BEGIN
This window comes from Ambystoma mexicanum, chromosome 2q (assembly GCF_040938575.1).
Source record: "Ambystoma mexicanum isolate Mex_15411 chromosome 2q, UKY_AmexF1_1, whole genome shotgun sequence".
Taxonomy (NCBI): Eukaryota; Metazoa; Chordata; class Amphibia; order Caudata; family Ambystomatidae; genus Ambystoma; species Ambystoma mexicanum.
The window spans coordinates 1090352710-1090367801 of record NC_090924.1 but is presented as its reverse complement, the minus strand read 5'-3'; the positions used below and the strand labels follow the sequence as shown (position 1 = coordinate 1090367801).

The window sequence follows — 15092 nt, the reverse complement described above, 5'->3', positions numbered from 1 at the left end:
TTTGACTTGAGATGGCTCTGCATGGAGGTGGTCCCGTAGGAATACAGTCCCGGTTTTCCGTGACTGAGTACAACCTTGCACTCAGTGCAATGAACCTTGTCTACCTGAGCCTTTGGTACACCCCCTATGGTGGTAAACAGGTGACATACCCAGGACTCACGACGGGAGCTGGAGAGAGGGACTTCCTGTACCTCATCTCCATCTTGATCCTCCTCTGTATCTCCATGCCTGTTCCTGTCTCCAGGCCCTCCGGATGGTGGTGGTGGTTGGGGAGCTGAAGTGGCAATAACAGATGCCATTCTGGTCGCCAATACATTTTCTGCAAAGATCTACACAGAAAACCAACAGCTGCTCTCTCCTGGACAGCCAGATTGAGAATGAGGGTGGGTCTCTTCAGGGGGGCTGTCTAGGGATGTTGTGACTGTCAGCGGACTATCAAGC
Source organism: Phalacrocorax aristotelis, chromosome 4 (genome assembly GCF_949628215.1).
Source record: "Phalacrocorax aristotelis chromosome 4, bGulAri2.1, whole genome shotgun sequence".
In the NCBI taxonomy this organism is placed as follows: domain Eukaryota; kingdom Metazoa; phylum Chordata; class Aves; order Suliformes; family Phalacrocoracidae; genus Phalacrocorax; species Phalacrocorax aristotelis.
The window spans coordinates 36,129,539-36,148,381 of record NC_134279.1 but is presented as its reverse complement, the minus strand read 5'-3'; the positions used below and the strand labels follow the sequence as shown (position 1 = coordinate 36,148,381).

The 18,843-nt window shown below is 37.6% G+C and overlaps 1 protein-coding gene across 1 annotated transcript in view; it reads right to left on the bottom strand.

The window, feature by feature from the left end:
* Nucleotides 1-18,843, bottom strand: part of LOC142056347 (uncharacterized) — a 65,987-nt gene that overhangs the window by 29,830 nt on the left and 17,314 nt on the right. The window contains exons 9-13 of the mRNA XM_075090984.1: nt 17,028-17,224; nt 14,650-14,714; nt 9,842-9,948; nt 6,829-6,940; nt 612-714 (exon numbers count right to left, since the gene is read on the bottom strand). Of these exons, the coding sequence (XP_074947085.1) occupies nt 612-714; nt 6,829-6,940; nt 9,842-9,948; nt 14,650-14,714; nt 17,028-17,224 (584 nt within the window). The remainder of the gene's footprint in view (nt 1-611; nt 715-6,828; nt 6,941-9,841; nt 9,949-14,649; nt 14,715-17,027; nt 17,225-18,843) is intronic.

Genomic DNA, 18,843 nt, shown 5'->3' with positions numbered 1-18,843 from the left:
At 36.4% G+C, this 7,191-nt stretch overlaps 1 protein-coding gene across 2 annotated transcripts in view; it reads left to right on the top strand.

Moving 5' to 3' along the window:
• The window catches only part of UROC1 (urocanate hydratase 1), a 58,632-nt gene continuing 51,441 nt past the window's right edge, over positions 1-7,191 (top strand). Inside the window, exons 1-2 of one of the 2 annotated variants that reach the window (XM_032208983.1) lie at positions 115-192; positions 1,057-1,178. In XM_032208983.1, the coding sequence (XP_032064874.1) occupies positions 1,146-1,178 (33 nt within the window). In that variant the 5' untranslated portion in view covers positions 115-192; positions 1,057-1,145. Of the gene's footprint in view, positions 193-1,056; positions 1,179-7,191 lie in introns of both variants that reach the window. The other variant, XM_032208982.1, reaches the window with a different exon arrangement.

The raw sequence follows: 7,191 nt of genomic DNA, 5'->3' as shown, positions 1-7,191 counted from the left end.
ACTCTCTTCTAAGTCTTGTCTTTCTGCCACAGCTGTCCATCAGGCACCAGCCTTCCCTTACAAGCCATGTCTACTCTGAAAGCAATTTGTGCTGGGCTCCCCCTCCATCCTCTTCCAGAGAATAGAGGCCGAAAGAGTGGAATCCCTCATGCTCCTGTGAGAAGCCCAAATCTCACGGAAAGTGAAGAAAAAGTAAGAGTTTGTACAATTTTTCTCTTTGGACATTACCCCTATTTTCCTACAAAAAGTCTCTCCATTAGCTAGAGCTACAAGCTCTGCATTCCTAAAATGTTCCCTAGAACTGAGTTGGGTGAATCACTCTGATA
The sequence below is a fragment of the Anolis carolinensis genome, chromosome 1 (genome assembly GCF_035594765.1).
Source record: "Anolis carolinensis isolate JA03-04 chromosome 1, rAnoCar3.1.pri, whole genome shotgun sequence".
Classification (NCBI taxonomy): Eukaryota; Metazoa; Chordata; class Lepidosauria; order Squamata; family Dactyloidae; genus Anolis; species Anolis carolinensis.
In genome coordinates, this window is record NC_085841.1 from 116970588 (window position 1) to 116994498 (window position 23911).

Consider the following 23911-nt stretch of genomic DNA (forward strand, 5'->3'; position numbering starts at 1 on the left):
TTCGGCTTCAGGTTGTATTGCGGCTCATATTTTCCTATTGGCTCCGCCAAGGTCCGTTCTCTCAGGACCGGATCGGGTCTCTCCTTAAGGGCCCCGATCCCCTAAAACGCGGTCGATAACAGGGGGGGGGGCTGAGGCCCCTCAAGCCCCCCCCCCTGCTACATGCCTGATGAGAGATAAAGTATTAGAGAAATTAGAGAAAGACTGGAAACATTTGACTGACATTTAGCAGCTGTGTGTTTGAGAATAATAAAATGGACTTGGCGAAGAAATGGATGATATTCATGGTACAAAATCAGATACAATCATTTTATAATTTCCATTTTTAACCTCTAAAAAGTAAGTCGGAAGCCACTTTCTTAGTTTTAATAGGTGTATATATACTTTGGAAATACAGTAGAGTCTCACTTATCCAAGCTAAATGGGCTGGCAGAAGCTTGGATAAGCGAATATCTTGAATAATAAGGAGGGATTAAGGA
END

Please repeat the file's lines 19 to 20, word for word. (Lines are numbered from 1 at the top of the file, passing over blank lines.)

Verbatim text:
ACTCTCTTCTAAGTCTTGTCTTTCTGCCACAGCTGTCCATCAGGCACCAGCCTTCCCTTACAAGCCATGTCTACTCTGAAAGCAATTTGTGCTGGGCTCCCCCTCCATCCTCTTCCAGAGAATAGAGGCCGAAAGAGTGGAATCCCTCATGCTCCTGTGAGAAGCCCAAATCTCACGGAAAGTGAAGAAAAAGTAAGAGTTTGTACAATTTTTCTCTTTGGACATTACCCCTATTTTCCTACAAAAAGTCTCTCCATTAGCTAGAGCTACAAGCTCTGCATTCCTAAAATGTTCCCTAGAACTGAGTTGGGTGAATCACTCTGATA
The sequence below is a fragment of the Anolis carolinensis genome, chromosome 1 (genome assembly GCF_035594765.1).